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Brian Kardell
  • Developer Advocate at Igalia
  • Original Co-author/Co-signer of The Extensible Web Manifesto
  • Co-Founder/Chair, W3C Extensible Web CG
  • Member, W3C (OpenJS Foundation)
  • Co-author of HitchJS
  • Blogger
  • Art, Science & History Lover
  • Standards Geek
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Posted on 01/01/2020

Unlocking Colors

Despite the fact that I draw and paint, and am involved with CSS, I am actually generally not good at design. Color, however, is endlessly fascinating. As there have been many color-oriented proposals for CSS, to enable people who are good at design, I thought it might be nice to write about an important, but underdiscussed bit that's necessary in order to really unlock a lot - and how we can help.

First... What even is color?

When you look at real physical things, what you perceive as color is a reflection of which wavelengths of light bounce back at you without being 'swallowed up' by the pigment. Pigments are subtractive, light is additive. That is, if you combine all of the colors of light, you get a pure white - and if you combine all of the pigments you get a pure black.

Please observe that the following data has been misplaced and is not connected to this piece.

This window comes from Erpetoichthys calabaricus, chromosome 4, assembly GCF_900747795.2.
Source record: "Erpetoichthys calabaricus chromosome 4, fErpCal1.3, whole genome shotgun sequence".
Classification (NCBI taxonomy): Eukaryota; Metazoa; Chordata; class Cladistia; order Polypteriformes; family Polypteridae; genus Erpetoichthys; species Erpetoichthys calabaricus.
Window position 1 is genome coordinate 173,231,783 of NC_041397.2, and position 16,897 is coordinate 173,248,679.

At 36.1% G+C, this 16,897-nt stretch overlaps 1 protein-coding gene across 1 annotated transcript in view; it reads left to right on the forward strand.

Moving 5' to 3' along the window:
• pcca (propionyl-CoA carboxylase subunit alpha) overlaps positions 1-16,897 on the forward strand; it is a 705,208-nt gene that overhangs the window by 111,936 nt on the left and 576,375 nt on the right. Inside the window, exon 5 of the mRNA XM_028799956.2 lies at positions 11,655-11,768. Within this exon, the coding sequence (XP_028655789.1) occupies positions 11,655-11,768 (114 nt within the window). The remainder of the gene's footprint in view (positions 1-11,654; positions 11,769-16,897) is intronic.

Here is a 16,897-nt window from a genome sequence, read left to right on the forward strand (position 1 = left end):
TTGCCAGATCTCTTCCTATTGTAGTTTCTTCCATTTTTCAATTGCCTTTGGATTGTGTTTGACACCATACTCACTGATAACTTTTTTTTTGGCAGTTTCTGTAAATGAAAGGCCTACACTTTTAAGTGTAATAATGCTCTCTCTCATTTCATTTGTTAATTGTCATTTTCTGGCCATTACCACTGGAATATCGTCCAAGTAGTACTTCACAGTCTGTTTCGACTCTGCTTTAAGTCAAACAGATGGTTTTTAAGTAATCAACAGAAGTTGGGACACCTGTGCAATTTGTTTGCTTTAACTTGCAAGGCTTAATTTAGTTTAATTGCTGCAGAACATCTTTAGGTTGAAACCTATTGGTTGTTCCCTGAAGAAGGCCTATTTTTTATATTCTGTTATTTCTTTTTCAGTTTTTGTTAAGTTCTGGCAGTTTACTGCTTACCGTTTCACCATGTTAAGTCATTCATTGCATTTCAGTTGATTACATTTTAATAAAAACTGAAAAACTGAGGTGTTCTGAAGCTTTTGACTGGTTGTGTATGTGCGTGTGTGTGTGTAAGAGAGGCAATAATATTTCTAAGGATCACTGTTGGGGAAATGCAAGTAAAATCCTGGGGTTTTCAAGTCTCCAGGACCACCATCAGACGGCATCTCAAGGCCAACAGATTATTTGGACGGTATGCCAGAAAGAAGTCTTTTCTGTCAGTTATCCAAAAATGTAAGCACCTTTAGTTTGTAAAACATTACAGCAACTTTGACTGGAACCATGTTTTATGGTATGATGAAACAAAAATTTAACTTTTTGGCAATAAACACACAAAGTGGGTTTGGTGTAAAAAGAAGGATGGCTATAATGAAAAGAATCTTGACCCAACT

There is 'real information' that exists in the universe, but there are also real constraints when talking about color: If the light shining on that pigment doesn't contain all of the possible wavelengths, that color will look different, for example. Or, if your monitor can't physically create true pure white or pure black, things are a little skewed.